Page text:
Garden Checklist: January


Warm Season Grasses – Bermuda and Zoysia 

January – Late March: Cut grass very low to about 2 inches high and bag the clippings to help bring turf out of dormancy. Apply a pre-emergent in mid-February to control the annual spring weeds. Re-apply the pre-emergent in 8-10 weeks. 


  • Start stratifying perennial seeds that need this treatment. 
  • Late plantings of spring flowering bulbs. For example, Dutch bulbs will flower if planted now. 
  • Check stored bulbs and discard rotten ones. Reminder: If keeping bulbs year to year that can’t remain in the ground, they should be stored in a dark, dry location in a paper bag.   
  • Make indoor bulb plantings for decoration, such as amaryllis. 
  • Plant roses. Consider old-fashioned and disease-tolerant cultivars. 
  • Leave stalks and hollow stems for overwintering beneficial insects. If you must clean up leaves, try to find a location in a bed where they can mulch down instead of bagging and removing them. This is where many pollinators and fireflies overwinter.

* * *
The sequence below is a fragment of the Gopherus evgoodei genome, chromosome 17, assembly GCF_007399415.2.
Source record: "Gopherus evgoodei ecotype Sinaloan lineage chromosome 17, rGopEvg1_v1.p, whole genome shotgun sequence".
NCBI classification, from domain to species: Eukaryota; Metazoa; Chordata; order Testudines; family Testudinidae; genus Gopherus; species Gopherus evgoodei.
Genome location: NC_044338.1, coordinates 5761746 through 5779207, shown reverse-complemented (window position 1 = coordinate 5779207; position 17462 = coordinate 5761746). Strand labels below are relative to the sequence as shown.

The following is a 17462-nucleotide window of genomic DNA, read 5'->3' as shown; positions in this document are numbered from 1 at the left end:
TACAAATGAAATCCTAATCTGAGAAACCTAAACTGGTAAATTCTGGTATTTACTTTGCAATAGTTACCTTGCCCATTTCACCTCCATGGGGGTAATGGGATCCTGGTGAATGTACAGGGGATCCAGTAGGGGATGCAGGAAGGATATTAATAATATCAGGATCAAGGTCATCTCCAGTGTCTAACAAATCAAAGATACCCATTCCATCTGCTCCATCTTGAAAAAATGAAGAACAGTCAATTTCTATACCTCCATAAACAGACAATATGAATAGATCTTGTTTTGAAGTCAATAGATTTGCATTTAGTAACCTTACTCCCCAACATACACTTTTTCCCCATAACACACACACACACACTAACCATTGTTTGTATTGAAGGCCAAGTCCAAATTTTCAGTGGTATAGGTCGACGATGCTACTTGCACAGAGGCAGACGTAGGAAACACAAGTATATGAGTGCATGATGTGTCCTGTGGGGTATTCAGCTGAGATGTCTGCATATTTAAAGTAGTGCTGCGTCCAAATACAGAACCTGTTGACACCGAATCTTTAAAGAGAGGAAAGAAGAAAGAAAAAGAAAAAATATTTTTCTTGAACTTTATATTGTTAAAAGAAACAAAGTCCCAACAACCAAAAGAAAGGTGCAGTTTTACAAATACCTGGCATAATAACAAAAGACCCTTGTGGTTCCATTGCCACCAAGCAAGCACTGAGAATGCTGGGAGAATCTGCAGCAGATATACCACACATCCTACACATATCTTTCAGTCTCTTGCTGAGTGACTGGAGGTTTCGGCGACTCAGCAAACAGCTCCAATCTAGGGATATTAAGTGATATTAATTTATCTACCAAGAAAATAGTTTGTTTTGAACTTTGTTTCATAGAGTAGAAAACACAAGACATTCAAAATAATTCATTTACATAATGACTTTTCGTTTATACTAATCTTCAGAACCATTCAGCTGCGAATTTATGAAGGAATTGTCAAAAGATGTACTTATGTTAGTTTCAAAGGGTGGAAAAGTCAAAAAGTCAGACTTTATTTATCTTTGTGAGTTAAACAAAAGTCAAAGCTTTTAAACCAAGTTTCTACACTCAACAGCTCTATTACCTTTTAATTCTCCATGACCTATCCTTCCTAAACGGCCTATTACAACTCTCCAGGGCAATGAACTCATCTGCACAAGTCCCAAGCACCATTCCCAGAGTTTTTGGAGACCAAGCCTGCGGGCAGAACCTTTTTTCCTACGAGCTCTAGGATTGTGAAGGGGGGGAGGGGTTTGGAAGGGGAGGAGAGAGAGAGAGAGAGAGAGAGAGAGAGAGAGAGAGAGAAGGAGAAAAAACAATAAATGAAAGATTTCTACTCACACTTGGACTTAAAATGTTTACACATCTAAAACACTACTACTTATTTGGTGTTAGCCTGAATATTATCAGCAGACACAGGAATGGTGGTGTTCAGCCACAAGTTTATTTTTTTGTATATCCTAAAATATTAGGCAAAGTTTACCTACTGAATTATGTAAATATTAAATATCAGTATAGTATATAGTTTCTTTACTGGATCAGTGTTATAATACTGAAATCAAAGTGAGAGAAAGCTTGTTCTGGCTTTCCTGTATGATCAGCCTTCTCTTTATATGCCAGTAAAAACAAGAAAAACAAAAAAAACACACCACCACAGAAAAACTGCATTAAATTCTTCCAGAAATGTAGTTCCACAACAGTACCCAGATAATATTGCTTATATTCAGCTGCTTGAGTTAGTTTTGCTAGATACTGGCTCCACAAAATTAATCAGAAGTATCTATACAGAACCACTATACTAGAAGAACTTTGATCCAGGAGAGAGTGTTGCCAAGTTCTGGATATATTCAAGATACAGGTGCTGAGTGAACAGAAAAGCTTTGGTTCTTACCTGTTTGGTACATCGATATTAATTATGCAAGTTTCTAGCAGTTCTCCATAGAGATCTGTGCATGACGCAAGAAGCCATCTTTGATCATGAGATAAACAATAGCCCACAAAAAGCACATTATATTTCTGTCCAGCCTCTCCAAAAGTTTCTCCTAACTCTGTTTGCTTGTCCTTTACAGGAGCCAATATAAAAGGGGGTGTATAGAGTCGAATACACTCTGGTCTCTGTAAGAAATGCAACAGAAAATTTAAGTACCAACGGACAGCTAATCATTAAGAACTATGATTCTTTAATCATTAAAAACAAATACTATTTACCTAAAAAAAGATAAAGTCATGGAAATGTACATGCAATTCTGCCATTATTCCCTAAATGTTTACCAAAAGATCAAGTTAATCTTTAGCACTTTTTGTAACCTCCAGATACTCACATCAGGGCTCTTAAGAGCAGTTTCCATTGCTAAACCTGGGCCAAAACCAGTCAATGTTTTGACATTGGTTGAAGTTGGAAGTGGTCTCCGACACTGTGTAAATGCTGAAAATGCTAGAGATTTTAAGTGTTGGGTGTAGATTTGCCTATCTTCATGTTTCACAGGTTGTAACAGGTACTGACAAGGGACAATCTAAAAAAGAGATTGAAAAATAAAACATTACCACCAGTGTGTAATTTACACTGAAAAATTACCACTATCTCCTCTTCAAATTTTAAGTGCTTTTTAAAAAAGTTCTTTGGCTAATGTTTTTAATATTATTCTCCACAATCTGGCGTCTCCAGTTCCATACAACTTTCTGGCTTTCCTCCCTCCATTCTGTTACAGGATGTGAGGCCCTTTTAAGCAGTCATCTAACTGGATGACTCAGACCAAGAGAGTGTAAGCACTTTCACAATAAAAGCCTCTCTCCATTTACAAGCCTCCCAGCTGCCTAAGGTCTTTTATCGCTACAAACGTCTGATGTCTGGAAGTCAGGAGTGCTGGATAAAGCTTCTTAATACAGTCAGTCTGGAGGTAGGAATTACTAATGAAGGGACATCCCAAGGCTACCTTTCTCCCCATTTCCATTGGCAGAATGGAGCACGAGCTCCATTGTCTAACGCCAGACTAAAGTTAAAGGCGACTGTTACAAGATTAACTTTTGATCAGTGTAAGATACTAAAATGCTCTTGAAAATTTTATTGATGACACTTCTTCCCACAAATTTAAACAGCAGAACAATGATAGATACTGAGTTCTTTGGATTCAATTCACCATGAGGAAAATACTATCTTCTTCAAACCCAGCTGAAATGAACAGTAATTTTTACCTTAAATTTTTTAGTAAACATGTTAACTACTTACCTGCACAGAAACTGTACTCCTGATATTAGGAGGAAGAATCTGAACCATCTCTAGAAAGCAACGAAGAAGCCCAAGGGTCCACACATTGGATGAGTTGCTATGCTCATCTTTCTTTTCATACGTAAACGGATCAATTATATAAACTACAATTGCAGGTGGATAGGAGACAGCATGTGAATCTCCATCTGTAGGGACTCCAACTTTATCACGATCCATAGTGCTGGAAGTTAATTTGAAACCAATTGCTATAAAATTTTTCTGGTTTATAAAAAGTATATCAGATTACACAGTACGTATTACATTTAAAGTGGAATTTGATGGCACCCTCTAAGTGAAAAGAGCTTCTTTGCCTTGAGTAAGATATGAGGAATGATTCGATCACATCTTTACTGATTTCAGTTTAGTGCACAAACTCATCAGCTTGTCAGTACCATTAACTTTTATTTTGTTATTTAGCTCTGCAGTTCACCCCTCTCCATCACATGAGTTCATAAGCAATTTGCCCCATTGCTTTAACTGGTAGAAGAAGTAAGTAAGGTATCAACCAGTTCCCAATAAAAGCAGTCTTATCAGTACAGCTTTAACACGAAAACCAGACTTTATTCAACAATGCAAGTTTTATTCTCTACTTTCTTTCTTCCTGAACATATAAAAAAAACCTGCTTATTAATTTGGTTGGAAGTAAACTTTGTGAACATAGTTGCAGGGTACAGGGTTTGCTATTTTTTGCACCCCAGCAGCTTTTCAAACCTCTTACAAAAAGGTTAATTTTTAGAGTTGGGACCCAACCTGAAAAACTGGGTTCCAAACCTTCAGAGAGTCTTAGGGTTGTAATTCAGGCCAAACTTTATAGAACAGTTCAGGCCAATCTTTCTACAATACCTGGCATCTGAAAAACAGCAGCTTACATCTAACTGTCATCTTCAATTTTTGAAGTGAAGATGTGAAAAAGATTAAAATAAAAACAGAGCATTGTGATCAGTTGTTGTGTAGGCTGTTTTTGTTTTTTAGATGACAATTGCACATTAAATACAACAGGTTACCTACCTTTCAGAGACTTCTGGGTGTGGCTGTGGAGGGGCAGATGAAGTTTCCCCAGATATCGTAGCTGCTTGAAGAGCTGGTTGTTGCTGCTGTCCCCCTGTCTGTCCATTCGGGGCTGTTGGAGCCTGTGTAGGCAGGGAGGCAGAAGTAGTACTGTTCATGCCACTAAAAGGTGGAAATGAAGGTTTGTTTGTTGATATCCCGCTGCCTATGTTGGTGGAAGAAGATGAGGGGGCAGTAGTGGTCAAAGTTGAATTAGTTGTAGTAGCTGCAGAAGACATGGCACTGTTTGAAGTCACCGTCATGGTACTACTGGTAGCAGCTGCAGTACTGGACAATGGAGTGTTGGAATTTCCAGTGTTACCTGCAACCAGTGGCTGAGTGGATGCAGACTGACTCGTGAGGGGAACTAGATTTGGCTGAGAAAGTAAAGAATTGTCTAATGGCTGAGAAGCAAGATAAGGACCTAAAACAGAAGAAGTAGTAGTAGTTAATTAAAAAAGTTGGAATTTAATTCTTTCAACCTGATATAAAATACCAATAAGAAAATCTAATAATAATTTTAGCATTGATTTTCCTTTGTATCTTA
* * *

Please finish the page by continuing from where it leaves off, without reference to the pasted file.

Shrubs and Trees 

  • Plant shrubs and trees. 
  • Prune damaged, diseased, or rubbing branches.   

Fruits and vegetables 

  • Make plans for the coming season’s garden. Rotate your crops to result in the healthiest produce yield. Make sure their new location still matches the sun exposure needed for success.    
  • Start seed crops indoors for late winter planting. 
  • If growing cover crops, mow over or turn late this month. 


  • Be careful not to overwater indoor houseplants as water needs are typically lower this time of year, even indoors.  
  • Interested in growing plants further? Look into building structures such as cold frames…Start carpentry projects like cold frames, trellises, and indoor lighting set-ups if desired. Sometimes smaller is better and you may in return get fewer weeds and insects with more produce. 
  • If interested in growing from seed, collect all of your seed starting materials together so you’ll be ready to go. You will need lights, heat mats, a sterile potting medium, and your preferred pot type. Purchase any seeds needed that weren’t saved from the previous season. 
  • Wash and sterilize seed-starting containers. 
  • Check all house plants closely for insect infestations. 
  • If you aren’t a carpenter, now is a good time to try a straw bale cold-frame 

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